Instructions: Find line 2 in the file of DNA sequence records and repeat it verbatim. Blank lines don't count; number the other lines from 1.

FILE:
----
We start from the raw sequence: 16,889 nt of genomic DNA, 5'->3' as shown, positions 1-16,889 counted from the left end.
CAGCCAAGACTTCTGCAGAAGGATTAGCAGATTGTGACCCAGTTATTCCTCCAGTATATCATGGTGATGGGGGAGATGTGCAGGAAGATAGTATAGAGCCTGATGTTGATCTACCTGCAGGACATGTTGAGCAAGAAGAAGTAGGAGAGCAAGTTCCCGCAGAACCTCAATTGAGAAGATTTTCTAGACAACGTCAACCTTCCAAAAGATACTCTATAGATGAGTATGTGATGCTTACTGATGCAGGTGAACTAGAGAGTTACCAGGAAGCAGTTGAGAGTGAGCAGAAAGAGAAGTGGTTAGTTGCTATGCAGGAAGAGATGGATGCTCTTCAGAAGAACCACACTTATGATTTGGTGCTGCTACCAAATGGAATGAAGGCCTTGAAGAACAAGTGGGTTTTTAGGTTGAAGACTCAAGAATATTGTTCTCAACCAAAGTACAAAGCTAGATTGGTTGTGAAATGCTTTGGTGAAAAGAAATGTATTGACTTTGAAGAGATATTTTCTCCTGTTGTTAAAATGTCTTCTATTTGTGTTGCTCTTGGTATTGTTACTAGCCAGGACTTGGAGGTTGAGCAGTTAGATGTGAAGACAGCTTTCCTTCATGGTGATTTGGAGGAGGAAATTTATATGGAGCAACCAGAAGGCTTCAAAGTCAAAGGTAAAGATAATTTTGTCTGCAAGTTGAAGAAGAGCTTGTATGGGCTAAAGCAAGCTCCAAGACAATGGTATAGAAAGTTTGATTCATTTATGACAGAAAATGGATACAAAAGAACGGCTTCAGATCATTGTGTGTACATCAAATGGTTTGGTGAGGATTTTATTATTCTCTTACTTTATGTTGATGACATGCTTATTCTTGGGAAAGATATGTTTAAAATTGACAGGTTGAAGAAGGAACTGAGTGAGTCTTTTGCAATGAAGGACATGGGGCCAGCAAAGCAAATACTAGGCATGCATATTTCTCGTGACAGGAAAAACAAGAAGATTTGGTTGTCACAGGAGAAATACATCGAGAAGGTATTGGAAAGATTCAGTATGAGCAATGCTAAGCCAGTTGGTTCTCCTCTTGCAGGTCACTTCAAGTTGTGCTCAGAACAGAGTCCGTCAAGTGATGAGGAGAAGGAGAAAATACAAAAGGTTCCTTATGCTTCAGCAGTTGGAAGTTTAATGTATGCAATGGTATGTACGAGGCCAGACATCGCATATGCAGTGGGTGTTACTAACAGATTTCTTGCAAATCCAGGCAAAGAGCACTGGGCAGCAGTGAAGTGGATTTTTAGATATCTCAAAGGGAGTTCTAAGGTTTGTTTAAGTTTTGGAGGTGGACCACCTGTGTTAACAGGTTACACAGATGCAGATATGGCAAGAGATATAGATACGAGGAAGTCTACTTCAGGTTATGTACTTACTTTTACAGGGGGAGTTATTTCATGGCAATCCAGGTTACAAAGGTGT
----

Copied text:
CAGCCAAGACTTCTGCAGAAGGATTAGCAGATTGTGACCCAGTTATTCCTCCAGTATATCATGGTGATGGGGGAGATGTGCAGGAAGATAGTATAGAGCCTGATGTTGATCTACCTGCAGGACATGTTGAGCAAGAAGAAGTAGGAGAGCAAGTTCCCGCAGAACCTCAATTGAGAAGATTTTCTAGACAACGTCAACCTTCCAAAAGATACTCTATAGATGAGTATGTGATGCTTACTGATGCAGGTGAACTAGAGAGTTACCAGGAAGCAGTTGAGAGTGAGCAGAAAGAGAAGTGGTTAGTTGCTATGCAGGAAGAGATGGATGCTCTTCAGAAGAACCACACTTATGATTTGGTGCTGCTACCAAATGGAATGAAGGCCTTGAAGAACAAGTGGGTTTTTAGGTTGAAGACTCAAGAATATTGTTCTCAACCAAAGTACAAAGCTAGATTGGTTGTGAAATGCTTTGGTGAAAAGAAATGTATTGACTTTGAAGAGATATTTTCTCCTGTTGTTAAAATGTCTTCTATTTGTGTTGCTCTTGGTATTGTTACTAGCCAGGACTTGGAGGTTGAGCAGTTAGATGTGAAGACAGCTTTCCTTCATGGTGATTTGGAGGAGGAAATTTATATGGAGCAACCAGAAGGCTTCAAAGTCAAAGGTAAAGATAATTTTGTCTGCAAGTTGAAGAAGAGCTTGTATGGGCTAAAGCAAGCTCCAAGACAATGGTATAGAAAGTTTGATTCATTTATGACAGAAAATGGATACAAAAGAACGGCTTCAGATCATTGTGTGTACATCAAATGGTTTGGTGAGGATTTTATTATTCTCTTACTTTATGTTGATGACATGCTTATTCTTGGGAAAGATATGTTTAAAATTGACAGGTTGAAGAAGGAACTGAGTGAGTCTTTTGCAATGAAGGACATGGGGCCAGCAAAGCAAATACTAGGCATGCATATTTCTCGTGACAGGAAAAACAAGAAGATTTGGTTGTCACAGGAGAAATACATCGAGAAGGTATTGGAAAGATTCAGTATGAGCAATGCTAAGCCAGTTGGTTCTCCTCTTGCAGGTCACTTCAAGTTGTGCTCAGAACAGAGTCCGTCAAGTGATGAGGAGAAGGAGAAAATACAAAAGGTTCCTTATGCTTCAGCAGTTGGAAGTTTAATGTATGCAATGGTATGTACGAGGCCAGACATCGCATATGCAGTGGGTGTTACTAACAGATTTCTTGCAAATCCAGGCAAAGAGCACTGGGCAGCAGTGAAGTGGATTTTTAGATATCTCAAAGGGAGTTCTAAGGTTTGTTTAAGTTTTGGAGGTGGACCACCTGTGTTAACAGGTTACACAGATGCAGATATGGCAAGAGATATAGATACGAGGAAGTCTACTTCAGGTTATGTACTTACTTTTACAGGGGGAGTTATTTCATGGCAATCCAGGTTACAAAGGTGT